You should monitor your Rails application regularly, to find performance bottlenecks. Here are some tools that help you achieve this.
1. Using rack_mini_profiler gem
Install it by adding the
gem 'rack_mini_profiler' to your Gemfile. If you append your url with the pp parameter, you will get to see some options for Rack Mini Profiler.
For example, running locally http://localhost:3000/?pp=help - shows the help screen.
To find which gems and files are using the memory, accesing the url http://localhost:3000/?pp=profile-memory - will show the memory profile.
gem 'memory_profiler' to be added to the Gemfile.
As you can see above, gems like
meta_requests etc are adding to the memory consumed by the Rails app; so its important to add them to the right group in the Gemfile.
Flamegraph of the Stack
Add the following gems to show the flamegraph of the call stack with rack_mini_profiler.
gem 'flamegraph' gem 'stackprof'
It can show the flamegraph of the call stack. For more about how to interpret the famegraph read Rails App’s Performance blog post by Justin Weiss.
2. Rails Panel
If you are using Google Chrome, there is a handy Chrome extension called Rails Panel. Download it from the chrome web store.
This extension will show you the breakdown of time taken in Rendering, ActiveRecord etc.
gem 'meta_request' needs to be added to the development group in the Gemfile, for the data to appear in Rails panel.
3. Scout DevTrace
Using the scout agent (add
gem 'scout_apm' in the Gemfile) in development mode will show a beautiful panel with the breakdown of time consumed in various sections - Views, Middleware, ActiveRecord, controllers etc. It also shows N+1 queries and backtraces.
You need to start the server with the environment variable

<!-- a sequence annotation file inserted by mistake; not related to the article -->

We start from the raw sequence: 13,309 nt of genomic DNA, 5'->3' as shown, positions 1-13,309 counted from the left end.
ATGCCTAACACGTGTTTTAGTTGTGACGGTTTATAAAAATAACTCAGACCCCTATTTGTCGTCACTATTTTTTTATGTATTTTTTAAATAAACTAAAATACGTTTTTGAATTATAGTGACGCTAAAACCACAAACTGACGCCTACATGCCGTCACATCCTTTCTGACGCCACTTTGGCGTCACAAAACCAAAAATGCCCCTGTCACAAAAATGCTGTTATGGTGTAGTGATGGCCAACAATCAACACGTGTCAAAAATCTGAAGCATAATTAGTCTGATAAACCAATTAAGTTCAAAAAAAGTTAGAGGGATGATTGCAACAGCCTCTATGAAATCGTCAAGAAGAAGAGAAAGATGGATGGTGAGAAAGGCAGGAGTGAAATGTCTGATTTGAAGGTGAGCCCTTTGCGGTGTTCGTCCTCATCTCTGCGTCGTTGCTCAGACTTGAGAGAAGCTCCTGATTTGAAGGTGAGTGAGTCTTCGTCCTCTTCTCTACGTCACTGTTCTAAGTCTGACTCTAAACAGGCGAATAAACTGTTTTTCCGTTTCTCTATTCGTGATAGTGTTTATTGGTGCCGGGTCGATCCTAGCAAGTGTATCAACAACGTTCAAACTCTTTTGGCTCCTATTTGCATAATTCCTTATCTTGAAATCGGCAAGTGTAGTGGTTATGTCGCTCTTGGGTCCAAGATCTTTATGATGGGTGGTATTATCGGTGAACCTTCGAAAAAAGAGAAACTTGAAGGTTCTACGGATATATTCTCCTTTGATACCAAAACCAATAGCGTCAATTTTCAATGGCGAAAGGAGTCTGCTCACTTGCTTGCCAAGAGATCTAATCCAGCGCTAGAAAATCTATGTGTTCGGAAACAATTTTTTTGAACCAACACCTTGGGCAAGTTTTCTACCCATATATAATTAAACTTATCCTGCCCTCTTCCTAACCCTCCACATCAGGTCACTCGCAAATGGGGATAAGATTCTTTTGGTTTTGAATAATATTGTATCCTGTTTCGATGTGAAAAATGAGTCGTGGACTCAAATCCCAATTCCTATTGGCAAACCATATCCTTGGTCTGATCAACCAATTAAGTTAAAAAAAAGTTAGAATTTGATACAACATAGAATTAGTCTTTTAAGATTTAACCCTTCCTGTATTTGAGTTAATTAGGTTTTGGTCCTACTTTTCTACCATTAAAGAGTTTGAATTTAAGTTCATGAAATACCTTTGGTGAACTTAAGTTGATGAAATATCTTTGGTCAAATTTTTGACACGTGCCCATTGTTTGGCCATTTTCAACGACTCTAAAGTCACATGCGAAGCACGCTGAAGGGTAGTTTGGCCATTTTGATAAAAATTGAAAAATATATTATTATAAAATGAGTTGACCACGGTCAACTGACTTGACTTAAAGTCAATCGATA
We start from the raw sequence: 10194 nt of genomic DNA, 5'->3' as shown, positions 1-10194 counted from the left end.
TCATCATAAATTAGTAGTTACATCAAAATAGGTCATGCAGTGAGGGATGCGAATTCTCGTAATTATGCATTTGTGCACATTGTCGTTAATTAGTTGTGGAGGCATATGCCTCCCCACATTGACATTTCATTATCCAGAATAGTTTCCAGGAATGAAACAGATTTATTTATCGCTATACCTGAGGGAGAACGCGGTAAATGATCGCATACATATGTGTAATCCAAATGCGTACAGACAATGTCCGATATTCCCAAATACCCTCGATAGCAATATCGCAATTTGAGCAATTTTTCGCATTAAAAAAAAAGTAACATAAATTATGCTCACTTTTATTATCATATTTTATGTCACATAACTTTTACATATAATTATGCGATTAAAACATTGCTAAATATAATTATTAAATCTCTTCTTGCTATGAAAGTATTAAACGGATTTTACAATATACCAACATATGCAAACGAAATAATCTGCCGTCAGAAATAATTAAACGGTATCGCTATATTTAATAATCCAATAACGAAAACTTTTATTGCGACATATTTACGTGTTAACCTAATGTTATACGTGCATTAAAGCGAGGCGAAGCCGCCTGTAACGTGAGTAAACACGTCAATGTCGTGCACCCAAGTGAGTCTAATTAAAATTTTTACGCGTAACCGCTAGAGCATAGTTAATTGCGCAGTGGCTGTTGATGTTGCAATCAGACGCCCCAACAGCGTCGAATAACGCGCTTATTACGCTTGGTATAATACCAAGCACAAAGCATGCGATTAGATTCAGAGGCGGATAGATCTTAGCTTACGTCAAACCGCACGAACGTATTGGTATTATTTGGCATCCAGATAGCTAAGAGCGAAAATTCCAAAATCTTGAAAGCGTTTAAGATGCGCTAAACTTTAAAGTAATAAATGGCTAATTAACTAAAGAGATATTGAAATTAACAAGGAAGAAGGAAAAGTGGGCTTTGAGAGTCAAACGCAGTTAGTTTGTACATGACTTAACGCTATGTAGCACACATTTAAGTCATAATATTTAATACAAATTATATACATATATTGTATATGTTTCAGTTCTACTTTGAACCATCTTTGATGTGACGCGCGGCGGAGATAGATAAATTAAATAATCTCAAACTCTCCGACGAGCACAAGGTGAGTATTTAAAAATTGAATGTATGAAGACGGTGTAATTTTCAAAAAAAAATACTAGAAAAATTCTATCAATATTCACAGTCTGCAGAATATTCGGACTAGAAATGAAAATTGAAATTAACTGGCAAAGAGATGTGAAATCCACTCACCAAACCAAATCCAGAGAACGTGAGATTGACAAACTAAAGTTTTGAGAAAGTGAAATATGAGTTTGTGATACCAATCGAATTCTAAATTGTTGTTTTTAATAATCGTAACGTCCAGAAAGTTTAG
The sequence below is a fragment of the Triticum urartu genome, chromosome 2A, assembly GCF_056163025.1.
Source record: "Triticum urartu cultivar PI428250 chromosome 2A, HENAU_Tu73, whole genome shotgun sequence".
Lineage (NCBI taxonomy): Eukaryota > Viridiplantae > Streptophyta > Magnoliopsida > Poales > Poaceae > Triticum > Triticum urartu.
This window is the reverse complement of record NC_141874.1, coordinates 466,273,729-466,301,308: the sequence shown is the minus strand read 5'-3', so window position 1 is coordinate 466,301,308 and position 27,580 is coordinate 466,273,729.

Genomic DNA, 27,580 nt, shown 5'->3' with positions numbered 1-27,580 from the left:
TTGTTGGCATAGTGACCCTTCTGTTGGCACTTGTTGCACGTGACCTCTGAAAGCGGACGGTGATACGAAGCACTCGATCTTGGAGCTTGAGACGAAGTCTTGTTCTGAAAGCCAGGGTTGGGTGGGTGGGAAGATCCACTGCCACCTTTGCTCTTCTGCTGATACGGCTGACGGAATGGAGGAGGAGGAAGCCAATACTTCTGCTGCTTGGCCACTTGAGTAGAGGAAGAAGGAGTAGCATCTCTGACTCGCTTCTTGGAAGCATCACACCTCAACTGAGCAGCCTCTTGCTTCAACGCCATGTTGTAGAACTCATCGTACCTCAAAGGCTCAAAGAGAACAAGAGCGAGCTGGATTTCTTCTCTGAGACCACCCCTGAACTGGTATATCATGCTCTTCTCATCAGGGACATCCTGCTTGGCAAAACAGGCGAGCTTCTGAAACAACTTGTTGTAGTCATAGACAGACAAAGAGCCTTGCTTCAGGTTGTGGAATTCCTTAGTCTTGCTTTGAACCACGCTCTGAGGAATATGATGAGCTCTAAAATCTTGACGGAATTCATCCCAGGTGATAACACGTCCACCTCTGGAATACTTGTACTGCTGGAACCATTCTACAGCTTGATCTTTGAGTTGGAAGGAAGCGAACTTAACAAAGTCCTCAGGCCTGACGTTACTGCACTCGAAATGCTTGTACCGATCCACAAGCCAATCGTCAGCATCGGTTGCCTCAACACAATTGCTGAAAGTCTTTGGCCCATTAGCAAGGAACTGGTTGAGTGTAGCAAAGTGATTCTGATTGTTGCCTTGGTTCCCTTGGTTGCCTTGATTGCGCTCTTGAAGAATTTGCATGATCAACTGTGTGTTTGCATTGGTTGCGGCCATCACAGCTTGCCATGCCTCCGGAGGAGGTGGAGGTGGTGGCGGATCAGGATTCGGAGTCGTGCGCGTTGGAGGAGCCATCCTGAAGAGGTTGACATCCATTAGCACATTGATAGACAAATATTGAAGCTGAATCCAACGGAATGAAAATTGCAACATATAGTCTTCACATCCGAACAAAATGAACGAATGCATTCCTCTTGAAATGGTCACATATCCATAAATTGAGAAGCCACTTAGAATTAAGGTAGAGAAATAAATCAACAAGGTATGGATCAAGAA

SCOUT_DEV_TRACE=true for this.
$ SCOUT_DEV_TRACE=true be rails server
4. Derailed Benchmarks
Derailed Benchmarks gem can be used for a variety of tasks. Well, the gem has packaged common performance into rake tasks. Read the code here - derailed_benchmarks#tasks.rb.
Gem-wise memory consumption
Running the following command will give the list of gems used in the app, along with the memory they consume.
bundle exec derailed bundle:mem
Identify memory leaks
For running memory and stack profilers you need to prepare your app to run in
RAILS_ENV=production. The following needs to be taken care of:
- Disable ssl configuration for the test
config.force_ssl = falsein environments/production.rb. Troubleshooting - Read this Gist.
- Check database for production and the secrets file.
- Use the same server as you use in production. Derailed by default uses
- Configure authentication as per the documentation.
perf:mem_over_time will boot up the app and show the memory consumed by the app, as its hit by a larger amout of requests.
USE_SERVER=puma bundle exec derailed exec perf:mem_over_time
If the memory remains constant after a point, then the app does not have any memory leaks.
But if the memory keeps increasing, then there is a memory leak. You can debug further by looking at the objects in the memory
bundle exec derailed exec perf:objects # OR get a Heap Dump bundle exec derailed exec perf:heap
5. Using fasterer gem
fasterer gem is not exactly a monitoring tool, but it will give suggestions on Ruby speed improvements. This is not Rails specific, but generic Ruby.
There is also a fast-ruby repo, which has benchmarks of fast and slow Ruby code.
6. Using bullet gem
Eliminating N+1 queries can improve the application speed drastically.
Use the bullet gem to identify and remove N+1 queries.
7. Newrelic Agent
The developer panel of Newrelic has been removed in the newer editons of the gem.
For viewing this an old gem version
'~> 4.0.0' has to be used.
gem 'newrelic_rpm', '220.127.116.112'
Credits: Header photo by Markus Spiske on Unsplash.